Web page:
[T]he fact that the paper got published at all in the first place is notable, as was the rapturous way it was received across the web. There’s a real constituency for this kind of reform. And it’s part and parcel of VM‘s own reform hobbyhorse: promoting smarter, leaner, and more efficient government. Copyright law has been bloated beyond its initial, limited and useful purpose into something way beyond what the Founding Fathers intended.We encourage VM readers to take a look at the entire policy paper, hosted here by the Maryland Pirate Party. This is certainly not the last we’ll hear of these kinds of initiatives. GOPers shocked by the last election are worrying that the Party of Lincoln is becoming the Party of Out of Touch Middle Aged Men; copyright reform is an issue where the GOP potentially could be siding with the young and the hip against the Hollywood power elite.
If the GOP can’t break with the corporate money machines and the Status Quo Lobby on an issue like this one, you have to wonder what the party’s capacity to lead and to innovate really is.
I didn’t know that was even a question — until this paper came out, and then I thought it might be. And then, again, it turned out it wasn’t. Was it?
UPDATE: “Copyright Shill’s Defense of the Status Quo” – whoa!
SON OF UPDATE: Derek Khanna, who wrote the memo, got canned for it. But he’s landed on his feet, as a visiting fellow at Yale Law School — and his head is hard as ever.
Originally posted 2014-07-24 15:34:58. Republished by Blog Post Promoter
2 Replies to “A Republican feint on copyright?”
I’m in the middle of reading the brief, line by excruciating line. Let me say right off the bat that I agree with the premise that copyright law and policy need reform. (From a pragmatic standpoint, I think copyright reform is a non-starter both politically and economically. But determining whether reform is possible is different from acknowledging that reform is needed.) Further, it is undeniable that the Democrats, especially under Clinton, are primarily responsible for the ridiculous tilt in contemporary copyright law and policy.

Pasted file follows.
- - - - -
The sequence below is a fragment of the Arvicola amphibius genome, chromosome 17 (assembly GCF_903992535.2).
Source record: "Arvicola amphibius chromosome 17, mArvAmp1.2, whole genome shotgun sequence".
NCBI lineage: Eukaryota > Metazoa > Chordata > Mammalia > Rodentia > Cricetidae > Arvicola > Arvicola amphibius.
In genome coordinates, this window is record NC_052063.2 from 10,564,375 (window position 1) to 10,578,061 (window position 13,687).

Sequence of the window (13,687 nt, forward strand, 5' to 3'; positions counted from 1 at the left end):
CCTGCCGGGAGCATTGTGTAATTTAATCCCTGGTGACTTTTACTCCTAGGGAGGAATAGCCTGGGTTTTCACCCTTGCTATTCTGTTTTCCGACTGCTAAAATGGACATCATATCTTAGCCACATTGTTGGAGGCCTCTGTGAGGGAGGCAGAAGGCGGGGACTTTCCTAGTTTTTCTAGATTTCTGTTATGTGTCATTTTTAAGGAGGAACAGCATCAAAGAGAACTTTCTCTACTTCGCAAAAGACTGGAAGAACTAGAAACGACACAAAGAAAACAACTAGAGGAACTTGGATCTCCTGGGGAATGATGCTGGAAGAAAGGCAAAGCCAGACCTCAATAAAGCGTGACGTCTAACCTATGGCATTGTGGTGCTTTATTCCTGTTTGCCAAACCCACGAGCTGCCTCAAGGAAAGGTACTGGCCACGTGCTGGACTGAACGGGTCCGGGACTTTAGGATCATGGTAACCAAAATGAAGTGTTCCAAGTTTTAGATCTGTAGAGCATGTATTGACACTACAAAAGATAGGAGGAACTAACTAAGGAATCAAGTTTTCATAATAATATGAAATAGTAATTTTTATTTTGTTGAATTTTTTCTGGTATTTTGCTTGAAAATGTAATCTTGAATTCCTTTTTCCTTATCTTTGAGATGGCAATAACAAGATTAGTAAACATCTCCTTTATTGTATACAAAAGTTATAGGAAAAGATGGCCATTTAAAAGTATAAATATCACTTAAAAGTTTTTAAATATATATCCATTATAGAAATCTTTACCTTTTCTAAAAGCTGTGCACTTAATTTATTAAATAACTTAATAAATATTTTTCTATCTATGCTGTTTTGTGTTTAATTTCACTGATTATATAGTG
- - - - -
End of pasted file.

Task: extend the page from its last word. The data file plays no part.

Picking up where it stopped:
But this policy document is rife with fundamental doctrinal, procedural and practical errors. Throughout the document, the author conflates copyright with patent, misstates the purpose of copyright, misuses and improperly defines key terminology … It is easy to focus on the fact that the memo was pulled, and it is popular to surmise that Hollywood got the Republicans to stifle the document. The fact is, however, that the document simply is poor as a policy document.
As you know, developing policy and doing math are similar in that in both instances, you must show your work. How you got to the right conclusion is as important as getting to the right conclusion. The document gets to the right conclusion, but the “math” is sloppy. Copyright law and policy have suffered enough from poor “math.” I, for one, can’t tolerate any more of it — even if I agree, ultimately, with the conclusion or the direction.
Maybe that is, in fact, the reason it was pulled, Mike Masnick’s assurances of quality control — the source of which, besides his assertion, is not clear to me — notwithstanding.